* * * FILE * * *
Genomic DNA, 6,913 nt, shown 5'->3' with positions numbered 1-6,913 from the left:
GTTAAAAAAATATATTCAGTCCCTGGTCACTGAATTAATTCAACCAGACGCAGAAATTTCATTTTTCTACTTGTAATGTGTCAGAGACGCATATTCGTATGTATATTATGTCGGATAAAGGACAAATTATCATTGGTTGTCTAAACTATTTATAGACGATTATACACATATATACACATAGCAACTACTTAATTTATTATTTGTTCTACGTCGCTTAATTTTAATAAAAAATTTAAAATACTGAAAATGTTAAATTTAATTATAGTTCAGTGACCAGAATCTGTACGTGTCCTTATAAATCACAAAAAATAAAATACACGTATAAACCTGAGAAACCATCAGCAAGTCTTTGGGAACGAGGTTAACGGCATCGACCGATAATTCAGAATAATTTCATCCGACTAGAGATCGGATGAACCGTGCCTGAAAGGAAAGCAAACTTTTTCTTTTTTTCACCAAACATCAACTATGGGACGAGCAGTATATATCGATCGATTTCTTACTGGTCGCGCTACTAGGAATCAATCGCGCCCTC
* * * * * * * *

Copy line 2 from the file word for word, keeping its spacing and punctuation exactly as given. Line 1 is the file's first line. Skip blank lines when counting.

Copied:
GTTAAAAAAATATATTCAGTCCCTGGTCACTGAATTAATTCAACCAGACGCAGAAATTTCATTTTTCTACTTGTAATGTGTCAGAGACGCATATTCGTATGTATATTATGTCGGATAAAGGACAAATTATCATTGGTTGTCTAAACTATTTATAGACGATTATACACATATATACACATAGCAACTACTTAATTTATTATTTGTTCTACGTCGCTTAATTTTAATAAAAAATTTAAAATACTGAAAATGTTAAATTTAATTATAGTTCAGTGACCAGAATCTGTACGTGTCCTTATAAATCACAAAAAATAAAATACACGTATAAACCTGAGAAACCATCAGCAAGTCTTTGGGAACGAGGTTAACGGCATCGACCGATAATTCAGAATAATTTCATCCGACTAGAGATCGGATGAACCGTGCCTGAAAGGAAAGCAAACTTTTTCTTTTTTTCACCAAACATCAACTATGGGACGAGCAGTATATATCGATCGATTTCTTACTGGTCGCGCTACTAGGAATCAATCGCGCCCTC